Below is a news release from the Missouri Department of Conservation.
Missouri’s first elk-hunting season ended December 20, 2020, with all five of the hunters selected for permits harvesting bull elk during the firearms portion Dec. 12-20. An archery portion ran Oct. 17-25 with no harvests. The five Missouri hunters were selected for elk-hunting permits through a random drawing of more than 19,215 permit applications, including 33 for one resident-landowner antlered-elk permit and 19,182 for four general permits.
The Missouri Department of Conservation (MDC) congratulates the five Missouri hunters on their success!
“What an exciting gift right before the holidays to see all five hunters harvest elk in this first inaugural elk season in Missouri,” said MDC Director Sara Parker Pauley. “This success also showcases the hard work and collaboration of our Commission, staff, partners, landowners, and citizens. One of the hunters called me personally just a few minutes after he harvested an elk full of excitement and thanks, but the real thanks goes to the bigger team for making this happen.”
Joe Benthall of Mount Vernon, who was drawn for an antlered-elk general permit, harvested a 5×5 bull elk Dec. 12 on National Park Service property near Log Yard in Shannon County. He was the first of five Missouri hunters selected for elk permits to harvest an elk. Benthall has been deer hunting off and on for 25 years and had not hunted elk before. He says he applied for the Missouri opportunity because he has wanted to hunt elk but has not had the time or money for a trip out west. He added that he only hunted during the firearms portion.
Michael Buschjost of St. Thomas, who was drawn for an antlered-elk general permit, took a 6×6 bull elk Dec. 15 outside of the refuge portion of the MDC Peck Ranch Conservation Area. He has hunted elk in Montana, Colorado, and Wyoming with two bulls and a cow elk harvested from those efforts. He said he was excited to hunt elk in Missouri and to take his three kids with him to scout the area before the season opened.
Sam Schultz of Winfield, who was drawn for an antlered-elk general permit, harvested a 5×6 bull elk Dec. 15 on private property in Shannon County. Schultz has been hunting for 30 years and he mostly hunts deer and turkey. He has successfully hunted elk before in Colorado back in the early 2000s.
“My elk was originally a 6×7 bull, but he had two broken antler tines, which left him to be a 5×6,” said Schultz. “It was a tough hunt, but I had a blast doing it. Best of all was one of my boys was with me when I harvested this awesome animal. Thank you, MDC, for bringing them back to Missouri.”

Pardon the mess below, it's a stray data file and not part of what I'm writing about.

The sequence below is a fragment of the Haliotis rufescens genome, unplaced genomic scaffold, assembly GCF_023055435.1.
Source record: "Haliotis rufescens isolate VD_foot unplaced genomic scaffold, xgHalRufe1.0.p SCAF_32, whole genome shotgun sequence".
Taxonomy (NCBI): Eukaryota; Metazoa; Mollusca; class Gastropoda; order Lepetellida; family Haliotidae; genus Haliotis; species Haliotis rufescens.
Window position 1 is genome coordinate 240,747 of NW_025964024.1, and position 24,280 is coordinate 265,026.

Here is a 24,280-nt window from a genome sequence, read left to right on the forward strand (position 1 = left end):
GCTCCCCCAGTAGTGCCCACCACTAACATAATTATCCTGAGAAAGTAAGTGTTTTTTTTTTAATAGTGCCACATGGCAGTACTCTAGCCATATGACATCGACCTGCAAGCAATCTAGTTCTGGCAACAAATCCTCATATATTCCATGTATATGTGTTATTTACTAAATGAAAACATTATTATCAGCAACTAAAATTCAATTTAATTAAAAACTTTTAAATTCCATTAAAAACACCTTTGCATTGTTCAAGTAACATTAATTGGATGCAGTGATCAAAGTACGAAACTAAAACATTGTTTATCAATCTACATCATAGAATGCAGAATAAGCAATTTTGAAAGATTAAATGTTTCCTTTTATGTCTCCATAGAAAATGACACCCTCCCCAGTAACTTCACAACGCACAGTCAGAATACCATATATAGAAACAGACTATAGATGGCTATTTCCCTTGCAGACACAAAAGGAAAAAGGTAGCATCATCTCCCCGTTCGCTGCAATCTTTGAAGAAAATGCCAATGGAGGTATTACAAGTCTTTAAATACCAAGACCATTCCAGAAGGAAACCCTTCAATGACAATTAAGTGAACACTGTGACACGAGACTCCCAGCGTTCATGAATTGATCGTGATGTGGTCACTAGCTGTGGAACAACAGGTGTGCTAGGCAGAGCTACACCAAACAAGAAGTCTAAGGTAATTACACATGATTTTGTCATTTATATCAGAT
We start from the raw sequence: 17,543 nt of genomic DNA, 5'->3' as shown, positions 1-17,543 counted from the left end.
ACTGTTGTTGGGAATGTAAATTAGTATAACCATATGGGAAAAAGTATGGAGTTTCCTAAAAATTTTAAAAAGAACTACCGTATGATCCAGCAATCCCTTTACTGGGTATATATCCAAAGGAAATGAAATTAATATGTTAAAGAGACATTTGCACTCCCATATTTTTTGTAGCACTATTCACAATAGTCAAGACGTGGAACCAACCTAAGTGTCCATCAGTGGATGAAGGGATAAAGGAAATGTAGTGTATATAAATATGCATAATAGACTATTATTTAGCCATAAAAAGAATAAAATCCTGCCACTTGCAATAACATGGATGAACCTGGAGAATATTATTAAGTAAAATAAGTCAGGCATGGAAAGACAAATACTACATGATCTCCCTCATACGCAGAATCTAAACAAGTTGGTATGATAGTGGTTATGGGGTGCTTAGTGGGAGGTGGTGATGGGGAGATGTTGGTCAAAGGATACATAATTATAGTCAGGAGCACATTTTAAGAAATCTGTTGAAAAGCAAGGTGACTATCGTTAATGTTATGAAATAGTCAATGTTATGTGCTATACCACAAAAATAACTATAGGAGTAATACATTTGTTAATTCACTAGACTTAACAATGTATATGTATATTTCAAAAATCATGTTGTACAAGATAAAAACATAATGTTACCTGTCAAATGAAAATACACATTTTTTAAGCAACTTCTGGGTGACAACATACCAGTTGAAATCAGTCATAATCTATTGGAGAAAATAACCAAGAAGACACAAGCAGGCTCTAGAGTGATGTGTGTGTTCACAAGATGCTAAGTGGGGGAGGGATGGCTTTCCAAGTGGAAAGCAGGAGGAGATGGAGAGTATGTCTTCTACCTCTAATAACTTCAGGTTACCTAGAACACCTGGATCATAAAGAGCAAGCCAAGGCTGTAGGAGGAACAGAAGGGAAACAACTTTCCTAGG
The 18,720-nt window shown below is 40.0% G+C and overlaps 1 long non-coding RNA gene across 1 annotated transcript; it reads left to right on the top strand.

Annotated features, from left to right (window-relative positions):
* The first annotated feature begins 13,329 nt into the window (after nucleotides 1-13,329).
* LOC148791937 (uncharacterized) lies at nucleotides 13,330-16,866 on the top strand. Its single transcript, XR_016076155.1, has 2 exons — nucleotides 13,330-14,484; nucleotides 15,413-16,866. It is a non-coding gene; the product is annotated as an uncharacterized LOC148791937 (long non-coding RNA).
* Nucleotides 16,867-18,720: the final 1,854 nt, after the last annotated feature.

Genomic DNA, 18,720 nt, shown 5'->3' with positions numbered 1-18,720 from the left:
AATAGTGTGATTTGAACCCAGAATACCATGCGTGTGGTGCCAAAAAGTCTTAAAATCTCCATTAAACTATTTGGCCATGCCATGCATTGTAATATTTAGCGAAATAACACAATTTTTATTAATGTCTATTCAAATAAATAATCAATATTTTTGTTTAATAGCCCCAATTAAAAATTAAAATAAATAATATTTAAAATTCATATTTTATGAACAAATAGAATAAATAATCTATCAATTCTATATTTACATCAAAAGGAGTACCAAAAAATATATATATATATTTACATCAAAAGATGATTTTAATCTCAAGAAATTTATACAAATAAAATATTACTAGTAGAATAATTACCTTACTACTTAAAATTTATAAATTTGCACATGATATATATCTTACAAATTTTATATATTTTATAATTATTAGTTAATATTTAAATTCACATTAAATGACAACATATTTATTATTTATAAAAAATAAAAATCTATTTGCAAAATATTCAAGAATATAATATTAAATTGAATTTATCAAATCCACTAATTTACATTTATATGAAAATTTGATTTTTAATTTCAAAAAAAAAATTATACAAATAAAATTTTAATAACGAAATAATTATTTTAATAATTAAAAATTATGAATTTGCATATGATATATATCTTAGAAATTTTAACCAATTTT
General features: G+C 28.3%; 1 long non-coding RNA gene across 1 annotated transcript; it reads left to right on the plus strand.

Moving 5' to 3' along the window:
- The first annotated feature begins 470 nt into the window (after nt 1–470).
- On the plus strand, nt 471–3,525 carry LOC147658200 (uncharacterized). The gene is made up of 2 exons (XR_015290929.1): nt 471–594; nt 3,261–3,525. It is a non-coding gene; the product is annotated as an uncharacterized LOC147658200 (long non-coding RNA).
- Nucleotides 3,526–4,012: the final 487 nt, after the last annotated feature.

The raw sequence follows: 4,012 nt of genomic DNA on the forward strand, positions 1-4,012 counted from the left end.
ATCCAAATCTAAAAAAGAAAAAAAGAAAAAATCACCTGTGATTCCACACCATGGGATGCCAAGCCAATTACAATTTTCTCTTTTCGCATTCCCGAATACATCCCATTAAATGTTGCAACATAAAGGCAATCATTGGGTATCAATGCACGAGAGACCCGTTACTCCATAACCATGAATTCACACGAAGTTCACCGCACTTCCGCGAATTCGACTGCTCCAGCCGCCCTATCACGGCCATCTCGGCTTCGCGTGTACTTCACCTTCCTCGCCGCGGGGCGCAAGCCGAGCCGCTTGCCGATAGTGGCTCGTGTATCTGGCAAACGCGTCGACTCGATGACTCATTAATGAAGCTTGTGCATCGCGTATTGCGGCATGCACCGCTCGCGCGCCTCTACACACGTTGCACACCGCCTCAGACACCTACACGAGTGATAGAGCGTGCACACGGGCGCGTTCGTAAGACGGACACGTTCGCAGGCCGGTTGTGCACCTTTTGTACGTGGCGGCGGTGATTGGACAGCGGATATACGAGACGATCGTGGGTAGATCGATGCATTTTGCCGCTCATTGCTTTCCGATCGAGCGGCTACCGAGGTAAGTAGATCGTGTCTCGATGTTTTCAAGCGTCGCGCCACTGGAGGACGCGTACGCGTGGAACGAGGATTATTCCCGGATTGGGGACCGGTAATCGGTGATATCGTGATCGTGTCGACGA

Gene Guilkey of Liberty, who was drawn for an antlered-elk general permit, harvested a 6×7 bull elk on public land in Shannon County Dec. 16.
“I have never hunted elk before and this hunt was the dream trip of a lifetime,” Guilkey said. “I literally dreamed of taking a 6×6 bull but didn’t think it was possible nor would I be up to it, but the good Lord above had better plans than I did!”
He added, “When I harvested this bull, I was stressed, relieved, and overjoyed all at the same time. I screamed loud enough that quite possibly all three counties involved could hear me! What a thrill! Taking this trophy was the hardest hunt I have encountered. It took a lot of scouting before and during the archery season to get the terrain laid out. During the hunt, we were delighted to find this bull on day three and focused on the area he was spotted in. He was actually bugling, which was an experience we did not expect so late after the rut. These are amazing animals!”
Bill Clark of Van Buren, who was drawn for the resident-landowner antlered-elk permit, harvested a bull elk on his property Dec. 19. Clark is a life-long hunter of deer, turkey, and small game. He has also pursued elk in Colorado and Wyoming in the 1990s. He and his family own 80 acres east of Peck Ranch Conservation Area where they conduct timber-stand improvements on the heavily forested property and also plant clover and native grasses for elk and other wildlife. Clark says he applied for the elk hunt because he supports MDC’s elk restoration and management efforts, wildlife management in general, and wanted to help the herd by thinning a bull.
“I see elk on our land all the time,” Clark said. “I’m nearly 80 and use a cane and a crutch so I’m limited in my mobility. I was standing on my back deck and saw a group of cow elk about 100 yards through the trees in the yard with a spike bull with them. He stopped, and that was the shot I had and the shot I took. We then broke down the carcass and are processing it ourselves.”
Clark added, “I’m really happy to represent what I believe to be one of the most important hunts of my life. This program is an example of one of the best things to happen for the people of Missouri in years, and I’m nearly 80 years old.”
Elk are a native species in Missouri but were hunted to extinction in the state through unregulated hunting during the late 1800s. Missouri’s first elk hunt this fall came after years of restoration efforts of the native species by MDC, numerous partners including the Rocky Mountain Elk Foundation, and many supporters including local communities and area landowners.
(Photo source: Missouri Department of Conservation)